Marolt: A flu season to never forget |

Marolt: A flu season to never forget

Roger Marolt
Roger This

I imagine three Marolts, potentially my great aunts and uncle, in the prime of their lives, just kids really, in the summer of 1918. It had to be beautiful, as summers always are in Aspen; perhaps more so than usual for them considering their strength of youth and nothing going on other than a continuation of the Quiet Years.

To feel their portent more than intellectually bookmarking them, we need to look further back to the beginning of history’s significant events. We gaze through a telescope at a star and think that it is impossibly distant. When we tilt the lens a bit and focus on what we are told is an entire galaxy beyond, looking back at the star, it is large and much closer than we previously believed, almost as if you can reach out and touch it.

Louis was 14, and probably engaged in a lot of carefree messing around with his friends. Pauline was 22 and Mary 26, spending their days doing what they were doing under blue skies and cotton-ball clouds that delivered a refreshing afternoon shower as reliably as the sometimes sidetracked milkman set his bottles on the front step. All were of a good age, time and place to be optimistic. Yet, of the three of them and the town they lived in, only one would survive to see the new year and, to many of its residents, its ultimate survival likely felt tenuous.

What killed the three Marolts in the late fall and early winter of 1918, found even this quietest of forgotten towns that many probably considered safely hidden between the bustles of a silver-mining boom that was and a skiing revolution that would be. The killer came silently and unseen, but by fall you can bet there wasn’t an Aspenite who didn’t feel it approaching.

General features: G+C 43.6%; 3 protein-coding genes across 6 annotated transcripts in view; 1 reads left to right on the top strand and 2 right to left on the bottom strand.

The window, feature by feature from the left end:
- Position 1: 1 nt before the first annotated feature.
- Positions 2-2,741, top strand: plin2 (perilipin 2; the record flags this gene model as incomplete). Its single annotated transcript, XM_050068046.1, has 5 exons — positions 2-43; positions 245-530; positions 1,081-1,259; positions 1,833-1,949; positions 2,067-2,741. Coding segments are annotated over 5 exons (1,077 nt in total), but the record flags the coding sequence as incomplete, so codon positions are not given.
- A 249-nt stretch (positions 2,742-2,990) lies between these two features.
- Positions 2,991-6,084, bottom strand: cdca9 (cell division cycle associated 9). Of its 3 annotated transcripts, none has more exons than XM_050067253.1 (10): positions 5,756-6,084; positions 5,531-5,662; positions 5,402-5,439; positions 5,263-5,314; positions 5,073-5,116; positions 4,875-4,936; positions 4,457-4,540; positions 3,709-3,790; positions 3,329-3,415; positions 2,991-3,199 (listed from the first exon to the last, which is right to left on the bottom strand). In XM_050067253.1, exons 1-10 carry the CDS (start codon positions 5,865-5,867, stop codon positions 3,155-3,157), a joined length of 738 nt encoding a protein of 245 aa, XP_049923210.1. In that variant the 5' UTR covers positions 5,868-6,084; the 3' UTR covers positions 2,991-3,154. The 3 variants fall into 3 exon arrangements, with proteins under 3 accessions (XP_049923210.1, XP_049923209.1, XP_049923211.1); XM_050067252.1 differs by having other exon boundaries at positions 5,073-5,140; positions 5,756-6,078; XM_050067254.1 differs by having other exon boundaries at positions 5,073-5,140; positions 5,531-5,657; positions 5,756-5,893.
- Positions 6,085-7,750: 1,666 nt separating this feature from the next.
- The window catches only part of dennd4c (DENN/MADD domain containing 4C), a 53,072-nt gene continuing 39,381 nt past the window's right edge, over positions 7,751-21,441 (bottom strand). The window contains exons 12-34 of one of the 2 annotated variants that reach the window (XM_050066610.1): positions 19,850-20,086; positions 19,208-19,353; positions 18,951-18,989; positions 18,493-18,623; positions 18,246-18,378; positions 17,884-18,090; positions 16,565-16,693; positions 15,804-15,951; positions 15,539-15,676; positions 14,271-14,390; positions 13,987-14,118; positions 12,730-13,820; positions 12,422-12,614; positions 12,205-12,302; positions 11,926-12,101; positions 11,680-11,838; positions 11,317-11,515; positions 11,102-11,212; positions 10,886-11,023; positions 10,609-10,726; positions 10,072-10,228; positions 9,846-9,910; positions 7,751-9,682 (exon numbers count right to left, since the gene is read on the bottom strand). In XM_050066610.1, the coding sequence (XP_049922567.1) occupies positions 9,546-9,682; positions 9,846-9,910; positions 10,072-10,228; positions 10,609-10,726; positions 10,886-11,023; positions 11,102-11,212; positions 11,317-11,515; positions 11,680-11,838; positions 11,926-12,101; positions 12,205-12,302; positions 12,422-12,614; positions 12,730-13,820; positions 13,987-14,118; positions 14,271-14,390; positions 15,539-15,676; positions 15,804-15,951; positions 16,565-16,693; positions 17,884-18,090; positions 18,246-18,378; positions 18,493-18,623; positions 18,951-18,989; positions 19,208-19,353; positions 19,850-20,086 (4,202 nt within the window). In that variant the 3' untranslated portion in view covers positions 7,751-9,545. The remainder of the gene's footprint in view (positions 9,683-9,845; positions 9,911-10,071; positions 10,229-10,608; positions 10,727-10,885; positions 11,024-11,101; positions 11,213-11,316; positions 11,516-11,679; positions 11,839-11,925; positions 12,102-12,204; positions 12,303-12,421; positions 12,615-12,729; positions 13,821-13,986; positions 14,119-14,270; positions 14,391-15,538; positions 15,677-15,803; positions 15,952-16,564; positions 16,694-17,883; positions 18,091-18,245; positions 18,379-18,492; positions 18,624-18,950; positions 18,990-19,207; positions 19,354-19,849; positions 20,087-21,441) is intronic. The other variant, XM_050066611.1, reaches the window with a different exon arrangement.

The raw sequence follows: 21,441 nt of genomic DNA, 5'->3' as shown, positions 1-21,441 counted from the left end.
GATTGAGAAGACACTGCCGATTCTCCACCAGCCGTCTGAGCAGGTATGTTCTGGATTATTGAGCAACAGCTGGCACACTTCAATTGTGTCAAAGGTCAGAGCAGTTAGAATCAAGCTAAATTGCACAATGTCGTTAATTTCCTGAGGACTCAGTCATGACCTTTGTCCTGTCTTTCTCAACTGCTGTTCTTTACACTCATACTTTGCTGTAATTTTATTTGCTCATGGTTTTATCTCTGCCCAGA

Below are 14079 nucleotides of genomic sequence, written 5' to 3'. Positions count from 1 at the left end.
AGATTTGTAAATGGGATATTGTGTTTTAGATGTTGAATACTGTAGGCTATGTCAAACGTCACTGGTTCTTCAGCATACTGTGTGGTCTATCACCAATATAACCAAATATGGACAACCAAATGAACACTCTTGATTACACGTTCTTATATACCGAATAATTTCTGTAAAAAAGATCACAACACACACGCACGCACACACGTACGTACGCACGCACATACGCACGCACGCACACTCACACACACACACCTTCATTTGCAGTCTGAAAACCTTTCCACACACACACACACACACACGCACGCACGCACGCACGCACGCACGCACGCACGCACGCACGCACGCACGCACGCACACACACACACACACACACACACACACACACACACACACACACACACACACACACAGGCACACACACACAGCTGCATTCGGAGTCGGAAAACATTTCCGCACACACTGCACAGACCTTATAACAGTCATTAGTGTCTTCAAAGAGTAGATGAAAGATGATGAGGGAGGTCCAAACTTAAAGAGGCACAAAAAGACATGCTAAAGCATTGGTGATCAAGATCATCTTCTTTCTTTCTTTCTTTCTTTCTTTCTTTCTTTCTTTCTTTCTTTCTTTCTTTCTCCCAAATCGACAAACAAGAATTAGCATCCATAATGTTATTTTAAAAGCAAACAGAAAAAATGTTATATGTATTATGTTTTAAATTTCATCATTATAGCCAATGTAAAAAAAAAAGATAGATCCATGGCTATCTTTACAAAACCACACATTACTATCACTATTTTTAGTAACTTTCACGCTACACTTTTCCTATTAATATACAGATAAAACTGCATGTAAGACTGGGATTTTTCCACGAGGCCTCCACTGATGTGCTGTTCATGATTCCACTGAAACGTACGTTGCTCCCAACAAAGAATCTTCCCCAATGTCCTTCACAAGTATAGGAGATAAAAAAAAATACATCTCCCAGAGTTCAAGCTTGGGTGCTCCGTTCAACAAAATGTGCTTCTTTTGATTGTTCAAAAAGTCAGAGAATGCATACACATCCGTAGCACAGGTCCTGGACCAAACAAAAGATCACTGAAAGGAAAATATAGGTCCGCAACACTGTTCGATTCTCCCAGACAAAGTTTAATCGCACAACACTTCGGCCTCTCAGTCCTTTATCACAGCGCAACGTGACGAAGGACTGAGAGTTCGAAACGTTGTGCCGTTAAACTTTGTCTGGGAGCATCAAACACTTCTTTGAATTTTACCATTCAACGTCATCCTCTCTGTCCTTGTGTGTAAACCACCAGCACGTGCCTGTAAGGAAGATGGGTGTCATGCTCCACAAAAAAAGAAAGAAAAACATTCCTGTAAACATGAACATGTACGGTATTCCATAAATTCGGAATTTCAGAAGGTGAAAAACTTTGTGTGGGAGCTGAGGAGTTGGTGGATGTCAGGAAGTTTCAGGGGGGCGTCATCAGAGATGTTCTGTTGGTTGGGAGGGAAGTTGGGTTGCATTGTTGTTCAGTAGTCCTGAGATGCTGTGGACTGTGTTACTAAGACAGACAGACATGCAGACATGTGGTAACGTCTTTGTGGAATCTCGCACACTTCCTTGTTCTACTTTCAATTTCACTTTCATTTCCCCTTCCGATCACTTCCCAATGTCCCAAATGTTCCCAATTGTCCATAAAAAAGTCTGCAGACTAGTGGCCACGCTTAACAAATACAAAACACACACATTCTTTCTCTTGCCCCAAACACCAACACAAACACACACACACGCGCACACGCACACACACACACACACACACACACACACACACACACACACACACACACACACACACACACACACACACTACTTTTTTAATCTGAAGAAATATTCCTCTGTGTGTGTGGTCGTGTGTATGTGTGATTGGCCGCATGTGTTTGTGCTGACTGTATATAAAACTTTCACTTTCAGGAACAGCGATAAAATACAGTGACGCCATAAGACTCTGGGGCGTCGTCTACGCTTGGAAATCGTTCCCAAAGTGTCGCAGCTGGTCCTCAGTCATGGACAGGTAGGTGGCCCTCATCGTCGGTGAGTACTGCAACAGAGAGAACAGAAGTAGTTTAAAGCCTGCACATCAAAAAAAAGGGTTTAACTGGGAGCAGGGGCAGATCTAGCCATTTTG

On Oct. 23, 1918, the Aspen Democrat-Times proclaimed, “The crest of the flu epidemic has been passed and we are now on the up grade to health and happiness.”

By that evening, the virus had killed five more residents. In the ensuing three weeks, 47 more would fatally succumb. In the final official tally, there were 74 official deaths from the flu recorded in Red Butte Cemetery records. The toll was likely significantly higher, as many who died were interred on ranchlands or in the surrounding woods.

By Nov. 12, people were scared. In the Democrat-Times, the local Health Board was called out for being “far too lax in their enforcement of quarantines.”

“Down in Carbondale,” the paper pointed out, “just as soon as the flu showed up there, the Town Council put on the lid and put it on right and are keeping it on. No one is permitted to go into or leave the town; no visiting is permitted under any circumstances; if a person goes to a home where there is a case of flu he or she stays right there until released by a physician.” Similar drastic measures were implemented to the south in Gunnison.

Keep in mind that the population of Aspen was about 1,200 in 1918. Considering this, the local death rate from this Spanish flu was astonishingly higher than its appalling norm. Climbing toward claiming one out of every 10 residents, the death rate was multiples higher than the state or national rates. This was not uncommon for Colorado’s mountain towns. The Silverton Standard listed the names of 146 dead in its Dec. 14 edition and, later, a total of 833 cases of the flu in the tiny town. High altitude and susceptibility of miners’ lungs to infection were thought to be significant contributing factors.

In the end, our nation suffered more than a half-million deaths due to the flu pandemic of 1918; more Americans’ lives than were claimed by both World Wars combined. Estimates are as high as 21 million deaths worldwide. Far from being insulated, Aspen suffered proportionately worse.

The lethal flu pandemic of 1918 is a historical tragedy that we can now choose to grieve over when it is convenient or if we are in the mood for sorrow. Not causing deep pain, it proves that, even in Aspen, the human condition exists. In that, we might even find relief. The reality is that we, Aspenites, do suffer. We will die. If nothing else about this place does it, these two facts connect us soberly to the rest of the world.

The escape we have manufactured is just that — made by us for a finite period of use. I don’t imagine recalling this episode in history will cause any of us to lose sleep, but to the Aspenites who lost so much in an inescapable tragedy almost a century ago, I’m sure it changed their perspective profoundly. Say what you will about the 1950 World Championships or the hatching of the Aspen Ideal, it may have been in that period of intense common suffering and fear that this community’s soul was truly formed, even if it was pushed out of memory.

Roger Marolt wrote this piece for the Aspen Historical Society.